“White Christmas” evidently referred to blank boxes that yield some pattern after all other boxes are properly filled. Clue solutions included “Hester Prynne” and “Clark Kent,” with references to special letters. Okay, so I assume that the letters A and S are part of the deal. But in this puzzle, Birnholz’s clues (many of which were virtually identical: “White Christmas piece, literally” was used over and over) and his lack of any hint or explanation at the top of the clues left this puzzler puzzled and frustrated.
Birnholz, have mercy on us poor puzzlers yearning for a satisfactory (and fair) challenge.
Howard Bass, Arlington
I disagree with the Dec. 22 Free for All letter that objected to the use of “first female director” (of two museums) in two Post headlines [“Feldman, Hartig hired”]. The letter writer stated that it was “patronizing” of The Post to cite the gender of the new directors in the headlines. I disagree. The Post is a newspaper. It publishes the news. And certainly when women gain the top jobs at two major museums for the first time, that is big news and belongs in the headline.
Judy Cusick, Arlington
For three straight Sundays, the very helpful calendar of book events for the week was missing from the Outlook section of The Post. For me, that is a painful sacrifice. “Book World This Week,” although nice, can’t affect my behavior, because the reviews will come to me in any case. But the calendar could alert me to the appearance of authors in the area addressing issues of interest, and I now have to live with the prospect of missing things of importance to me. Any chance The Post would not repeat this unfortunate policy?
Alan H. Dorfman, Bethesda
Again on Dec. 23, as happens several times a year, we received notice with our daily delivery that The Washington Post Magazine was “on vacation” that week. We don’t take a vacation from timely subscription payments and expect full service from our subscription. Other sections are typically prepared in advance, and we see no reason that the magazine, without time-sensitive content, cannot follow this practice and provide full value for our subscription — or provide a prorated refund for the undelivered content or missing issues.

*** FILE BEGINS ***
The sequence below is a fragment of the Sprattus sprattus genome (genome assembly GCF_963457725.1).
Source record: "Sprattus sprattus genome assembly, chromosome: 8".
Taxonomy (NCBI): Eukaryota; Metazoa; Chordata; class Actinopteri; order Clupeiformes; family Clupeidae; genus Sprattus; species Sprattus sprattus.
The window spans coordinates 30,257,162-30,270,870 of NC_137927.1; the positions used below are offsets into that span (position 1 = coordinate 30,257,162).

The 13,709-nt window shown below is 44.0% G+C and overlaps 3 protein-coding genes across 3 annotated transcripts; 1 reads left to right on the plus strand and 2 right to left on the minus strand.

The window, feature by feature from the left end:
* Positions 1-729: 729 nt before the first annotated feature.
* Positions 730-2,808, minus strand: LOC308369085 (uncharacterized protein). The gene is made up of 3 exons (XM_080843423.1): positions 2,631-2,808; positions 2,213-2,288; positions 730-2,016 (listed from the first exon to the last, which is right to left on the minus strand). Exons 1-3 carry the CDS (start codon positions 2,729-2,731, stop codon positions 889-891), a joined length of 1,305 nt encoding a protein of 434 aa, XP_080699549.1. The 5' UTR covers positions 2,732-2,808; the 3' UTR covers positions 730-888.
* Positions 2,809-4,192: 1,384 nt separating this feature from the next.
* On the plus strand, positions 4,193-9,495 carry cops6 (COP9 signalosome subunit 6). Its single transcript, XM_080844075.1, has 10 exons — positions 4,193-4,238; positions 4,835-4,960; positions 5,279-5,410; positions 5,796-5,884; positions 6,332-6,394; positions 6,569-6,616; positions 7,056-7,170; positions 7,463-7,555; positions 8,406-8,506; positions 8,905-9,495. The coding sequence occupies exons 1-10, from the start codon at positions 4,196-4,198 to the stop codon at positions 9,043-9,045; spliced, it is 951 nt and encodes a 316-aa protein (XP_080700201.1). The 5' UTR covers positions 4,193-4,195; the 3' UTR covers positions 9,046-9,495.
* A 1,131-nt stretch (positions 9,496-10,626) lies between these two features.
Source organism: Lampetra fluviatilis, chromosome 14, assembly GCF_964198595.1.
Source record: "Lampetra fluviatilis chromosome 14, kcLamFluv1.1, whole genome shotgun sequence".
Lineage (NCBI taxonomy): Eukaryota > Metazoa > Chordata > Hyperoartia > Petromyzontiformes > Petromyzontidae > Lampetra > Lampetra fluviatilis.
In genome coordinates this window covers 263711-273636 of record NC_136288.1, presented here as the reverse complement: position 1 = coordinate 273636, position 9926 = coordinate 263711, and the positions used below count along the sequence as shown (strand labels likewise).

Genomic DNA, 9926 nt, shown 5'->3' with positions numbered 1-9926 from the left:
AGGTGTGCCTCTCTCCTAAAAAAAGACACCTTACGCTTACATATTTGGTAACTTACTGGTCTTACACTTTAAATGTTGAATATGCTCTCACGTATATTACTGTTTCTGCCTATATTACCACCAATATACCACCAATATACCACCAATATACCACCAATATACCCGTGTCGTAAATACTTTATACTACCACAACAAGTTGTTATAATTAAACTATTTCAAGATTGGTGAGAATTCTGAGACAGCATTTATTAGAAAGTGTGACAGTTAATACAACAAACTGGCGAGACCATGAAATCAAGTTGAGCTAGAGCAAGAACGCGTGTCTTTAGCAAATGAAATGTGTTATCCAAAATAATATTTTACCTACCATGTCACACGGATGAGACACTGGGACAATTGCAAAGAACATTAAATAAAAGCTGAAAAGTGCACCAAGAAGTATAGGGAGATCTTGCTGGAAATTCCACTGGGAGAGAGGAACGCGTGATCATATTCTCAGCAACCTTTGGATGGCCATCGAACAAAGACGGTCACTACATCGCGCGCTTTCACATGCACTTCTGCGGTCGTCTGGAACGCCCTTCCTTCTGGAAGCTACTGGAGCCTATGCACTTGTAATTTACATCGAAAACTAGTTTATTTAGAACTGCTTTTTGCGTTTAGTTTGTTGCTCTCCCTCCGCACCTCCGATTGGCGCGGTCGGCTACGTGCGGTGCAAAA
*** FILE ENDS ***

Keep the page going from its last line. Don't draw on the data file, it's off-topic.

Barbara and Elery Caskey, Rockville
There has been an improvement in The Post: the recent inclusion of our 49th and 50th states on the Weather page map. I always get a kick out of seeing -9/-17 in Fairbanks, Alaska, and thinking how lucky I am not to live there. Now if The Post could add temperatures for Utqiagvik, Alaska, a.k.a. Barrow, the northernmost city in the United States, the page would be perfect.
Ati Kovi, Potomac
Memphis has a population of approximately 650,000, hardly fitting the definition of a “town,” as it was described in the Dec. 26 front-page article “Quick to evict, properties in disrepair.”
A large town has a population of 20,000 to 100,000. A town has a population of 1,000 to 20,000. A village is a human settlement or community that is larger than a hamlet (which is below 100) but smaller than a town.
The Memphis area, which includes counties in Arkansas and Mississippi, has an estimated population of 1.33 million, which makes Memphis the second-most-populous metro area in Tennessee, after the Nashville area.
Michele Morisy, Annapolis
While I love that the timely Dec. 25 Economy & Business article “A different kind of value shopping for gifts” addressed socially responsible gift giving, I must argue against what seems to be the article’s underlying assumption that fair trade, and ethical sourcing and production, translates to higher prices. In fact, the opposite is often the case.